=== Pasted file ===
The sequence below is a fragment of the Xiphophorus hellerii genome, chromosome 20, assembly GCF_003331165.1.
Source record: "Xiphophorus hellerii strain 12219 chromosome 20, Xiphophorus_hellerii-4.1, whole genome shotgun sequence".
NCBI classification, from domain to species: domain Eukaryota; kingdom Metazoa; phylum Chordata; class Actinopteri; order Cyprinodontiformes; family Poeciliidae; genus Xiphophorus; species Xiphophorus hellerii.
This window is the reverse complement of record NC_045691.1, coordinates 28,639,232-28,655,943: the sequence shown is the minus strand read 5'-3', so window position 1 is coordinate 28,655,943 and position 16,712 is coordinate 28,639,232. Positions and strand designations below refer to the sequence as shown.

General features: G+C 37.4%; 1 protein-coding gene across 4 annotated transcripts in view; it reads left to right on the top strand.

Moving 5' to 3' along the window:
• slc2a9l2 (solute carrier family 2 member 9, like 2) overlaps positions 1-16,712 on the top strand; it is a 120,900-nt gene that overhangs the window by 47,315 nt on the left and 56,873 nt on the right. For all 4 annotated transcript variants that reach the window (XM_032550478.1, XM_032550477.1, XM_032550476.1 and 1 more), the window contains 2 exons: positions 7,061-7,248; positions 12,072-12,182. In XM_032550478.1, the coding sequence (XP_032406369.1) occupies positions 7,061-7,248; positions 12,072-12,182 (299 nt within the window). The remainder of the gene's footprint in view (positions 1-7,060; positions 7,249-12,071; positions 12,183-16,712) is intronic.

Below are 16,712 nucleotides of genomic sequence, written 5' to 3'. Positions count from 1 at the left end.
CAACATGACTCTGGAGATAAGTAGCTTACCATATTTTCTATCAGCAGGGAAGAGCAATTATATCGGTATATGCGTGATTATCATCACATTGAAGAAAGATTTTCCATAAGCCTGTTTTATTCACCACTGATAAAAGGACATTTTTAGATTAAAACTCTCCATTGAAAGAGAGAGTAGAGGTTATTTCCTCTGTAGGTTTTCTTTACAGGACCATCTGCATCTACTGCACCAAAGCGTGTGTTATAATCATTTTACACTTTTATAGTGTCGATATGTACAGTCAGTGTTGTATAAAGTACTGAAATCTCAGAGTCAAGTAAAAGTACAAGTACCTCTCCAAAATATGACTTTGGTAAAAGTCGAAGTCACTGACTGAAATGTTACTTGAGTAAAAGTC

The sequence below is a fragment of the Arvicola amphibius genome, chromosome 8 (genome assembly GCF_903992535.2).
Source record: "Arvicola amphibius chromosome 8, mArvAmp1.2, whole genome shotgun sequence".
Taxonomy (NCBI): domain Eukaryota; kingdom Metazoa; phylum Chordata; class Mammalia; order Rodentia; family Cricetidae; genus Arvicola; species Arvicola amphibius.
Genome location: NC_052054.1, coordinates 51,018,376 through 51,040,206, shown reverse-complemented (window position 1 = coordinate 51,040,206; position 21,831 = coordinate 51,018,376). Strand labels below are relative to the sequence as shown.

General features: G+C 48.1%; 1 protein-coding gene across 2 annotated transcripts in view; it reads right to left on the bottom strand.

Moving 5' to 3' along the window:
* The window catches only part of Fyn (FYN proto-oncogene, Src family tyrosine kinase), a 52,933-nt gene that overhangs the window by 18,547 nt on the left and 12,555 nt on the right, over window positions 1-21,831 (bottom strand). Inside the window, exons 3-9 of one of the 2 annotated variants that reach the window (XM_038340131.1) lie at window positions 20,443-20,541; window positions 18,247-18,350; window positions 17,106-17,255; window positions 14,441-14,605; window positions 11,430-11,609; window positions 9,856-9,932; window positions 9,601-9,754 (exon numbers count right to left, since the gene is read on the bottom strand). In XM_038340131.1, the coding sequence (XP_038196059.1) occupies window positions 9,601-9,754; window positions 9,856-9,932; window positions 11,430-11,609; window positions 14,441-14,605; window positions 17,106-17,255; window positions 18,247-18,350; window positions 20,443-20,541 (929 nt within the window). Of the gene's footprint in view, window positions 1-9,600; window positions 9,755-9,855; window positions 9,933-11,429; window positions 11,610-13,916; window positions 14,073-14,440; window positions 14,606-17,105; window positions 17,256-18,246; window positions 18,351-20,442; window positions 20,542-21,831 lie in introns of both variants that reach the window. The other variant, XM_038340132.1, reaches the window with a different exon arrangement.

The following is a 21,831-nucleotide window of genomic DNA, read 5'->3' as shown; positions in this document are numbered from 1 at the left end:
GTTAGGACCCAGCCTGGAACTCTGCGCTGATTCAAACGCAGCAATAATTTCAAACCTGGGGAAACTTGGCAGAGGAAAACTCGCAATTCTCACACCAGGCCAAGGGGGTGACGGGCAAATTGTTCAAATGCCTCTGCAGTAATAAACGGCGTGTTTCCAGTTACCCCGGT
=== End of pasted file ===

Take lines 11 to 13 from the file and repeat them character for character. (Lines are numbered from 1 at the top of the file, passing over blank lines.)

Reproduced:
Source record: "Arvicola amphibius chromosome 8, mArvAmp1.2, whole genome shotgun sequence".
Taxonomy (NCBI): domain Eukaryota; kingdom Metazoa; phylum Chordata; class Mammalia; order Rodentia; family Cricetidae; genus Arvicola; species Arvicola amphibius.
Genome location: NC_052054.1, coordinates 51,018,376 through 51,040,206, shown reverse-complemented (window position 1 = coordinate 51,040,206; position 21,831 = coordinate 51,018,376). Strand labels below are relative to the sequence as shown.